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Is Your Car Safe From Electronic Thieves?
Autolocks LTD have gone high-tech, but are they really keeping us safer?
Your remote keyless entry system may make life convenient, but it doesn’t necessarily protect your car from break-ins. There are certain devices used to penetrate vehicles whose doors are controlled by keyless remote fobs, and criminals have so far been able to stay one step ahead of the game.
That means high-tech keyless entry systems are vulnerable, too, at least until car manufacturers can figure out new ways to stay ahead of electronic thieves.
High-Tech Keyless Entry Systems
Late-model cars now have wonderfully convenient features that equip drivers with all sorts of capabilities to make owning a car a high-tech venture. For example, on-board wireless systems can capture data from a smart phone app developed by the auto manufacturer, which allows for transferring information between a smartphone and the vehicle.
Navigating to a destination can be as easy as finding it on the Internet via your smartphone, then sending the directions to your car’s system.
As for keys, of course there aren’t any! A fob is all drivers need to unlock the car or truck and start the ignition. And, unlike the original generation of auto keyfobs, these don’t even need to be taken out of drivers’ pockets to function.
There are no buttons to press- simply keep the fob in your pocket and many cars can sense the presence of the fob and when the car door handle is touched, the lock releases. Then, once inside, the car’s system can sense the presence of the fob on the interior of the car, and the ignition may be started with the press of a button on the dashboard.
How the New Technology Works
The car’s system is always on the lookout for the unique combination of numbers that represent the key fob it came with. Other drivers with their own fobs may walk past the car, but their combination is different so the car won’t respond to their fobs, of course.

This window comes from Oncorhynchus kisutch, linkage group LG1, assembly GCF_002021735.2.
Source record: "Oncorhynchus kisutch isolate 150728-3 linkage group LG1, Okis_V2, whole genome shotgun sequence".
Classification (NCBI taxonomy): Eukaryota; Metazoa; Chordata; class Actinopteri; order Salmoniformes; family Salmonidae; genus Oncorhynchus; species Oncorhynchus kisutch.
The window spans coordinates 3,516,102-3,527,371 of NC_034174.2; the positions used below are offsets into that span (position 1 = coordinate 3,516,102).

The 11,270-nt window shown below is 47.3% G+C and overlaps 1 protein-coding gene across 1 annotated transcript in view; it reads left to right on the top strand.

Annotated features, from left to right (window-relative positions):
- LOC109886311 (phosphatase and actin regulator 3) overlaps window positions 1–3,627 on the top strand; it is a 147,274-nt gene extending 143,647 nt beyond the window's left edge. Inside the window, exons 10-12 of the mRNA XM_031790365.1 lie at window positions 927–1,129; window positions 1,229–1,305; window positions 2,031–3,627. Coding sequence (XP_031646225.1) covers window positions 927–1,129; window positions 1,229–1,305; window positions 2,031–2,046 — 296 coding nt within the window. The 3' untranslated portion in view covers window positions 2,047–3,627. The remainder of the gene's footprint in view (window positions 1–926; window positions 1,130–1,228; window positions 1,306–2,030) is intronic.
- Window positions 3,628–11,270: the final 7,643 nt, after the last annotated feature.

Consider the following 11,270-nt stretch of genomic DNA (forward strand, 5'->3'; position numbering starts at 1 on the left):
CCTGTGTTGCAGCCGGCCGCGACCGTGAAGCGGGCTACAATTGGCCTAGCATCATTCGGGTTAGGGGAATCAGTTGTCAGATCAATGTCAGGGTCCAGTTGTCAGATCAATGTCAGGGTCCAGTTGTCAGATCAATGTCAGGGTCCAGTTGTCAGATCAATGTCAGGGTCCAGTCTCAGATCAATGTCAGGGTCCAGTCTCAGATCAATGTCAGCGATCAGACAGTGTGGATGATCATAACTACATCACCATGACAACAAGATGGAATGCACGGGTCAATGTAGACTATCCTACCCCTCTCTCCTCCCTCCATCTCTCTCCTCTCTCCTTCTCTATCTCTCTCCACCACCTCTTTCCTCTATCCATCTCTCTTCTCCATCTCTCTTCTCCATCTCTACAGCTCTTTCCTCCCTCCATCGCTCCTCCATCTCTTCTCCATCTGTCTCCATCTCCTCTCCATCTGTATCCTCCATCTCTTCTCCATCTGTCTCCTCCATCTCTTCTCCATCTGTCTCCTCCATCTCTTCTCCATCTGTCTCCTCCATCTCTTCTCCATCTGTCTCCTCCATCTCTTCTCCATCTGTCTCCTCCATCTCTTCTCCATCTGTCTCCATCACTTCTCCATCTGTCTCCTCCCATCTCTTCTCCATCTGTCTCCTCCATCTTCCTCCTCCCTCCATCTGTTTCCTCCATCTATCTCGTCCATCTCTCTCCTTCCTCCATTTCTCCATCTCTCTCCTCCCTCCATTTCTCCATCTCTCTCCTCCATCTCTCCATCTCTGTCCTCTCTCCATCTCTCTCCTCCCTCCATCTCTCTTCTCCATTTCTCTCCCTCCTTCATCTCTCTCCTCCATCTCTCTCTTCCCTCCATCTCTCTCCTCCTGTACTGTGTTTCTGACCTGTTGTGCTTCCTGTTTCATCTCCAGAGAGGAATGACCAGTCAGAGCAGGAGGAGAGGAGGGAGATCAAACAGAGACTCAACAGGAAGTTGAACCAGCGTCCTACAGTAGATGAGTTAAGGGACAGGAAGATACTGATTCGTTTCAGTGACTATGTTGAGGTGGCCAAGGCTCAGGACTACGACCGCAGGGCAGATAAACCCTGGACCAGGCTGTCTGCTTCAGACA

How Electronic Scanner Boxes Work
That wireless capability is where the thieves and their scanner boxes come in. These scanner boxes essentially hang out near the target victim vehicle and try fob combination numbers until one finally works.
This is called “brute force” attack, and it’s similar to how bots can “break in” to a password-protected website. They just keep hammering away until something works.
The scanners try different radio frequency codes until they get a match, then they are inside the car. That’s how many break-ins, in the beginning, puzzled law enforcement officials: there was no broken glass and no alarms were triggered.
The devices look like little black boxes, small enough to carry around in a backpack. A would-be thief will need to hold up the device near the vehicle while it tries its combinations, so anyone lurking near your car should be treated with some suspicion.
These are Break-Ins, Not Vehicle Thefts
The scanner boxes allow thieves to gain access to the vehicles, but not to drive away with them. That means, anything left in a vehicle may be stolen. In 2013, it’s estimated that more than a billion dollars’ worth of items were stolen from parked cars (this is in the United States).
Meanwhile, car thefts are down in that country, at their lowest since 1967 as of 2014, the last year for which there were stats for this kind of thing. That’s because although keyless entry fobs with the computer chips may be “impersonated” by the scanner boxes, they do actually protect very well from car thieves.
However, experts agree that even the keyless ignition may soon be susceptible to hackers who could mimic a vehicle owner’s key fob and drive away with the vehicle.
What Can You Do?
To deter break-ins, vehicle owners should use common sense. Enticing thieves isn’t smart, and it’s easy to take precautions that can make a would-be thief move on to someone else’s car:
- Don’t leave your possessions laying about your car when it’s parked.
- That goes double for electronics like your laptop, GPS navigation system, or smartphone. Don’t even leave the cords laying about, since these indicate presence of such electronics.
- Keep your valuables in the boot, out of sight.
- Park in smart places: well-lit, trafficked, and safe.
- Roll up the windows, locks the car doors, and close your sunroof at all times, even if you are just parking for a few minutes to run an errand.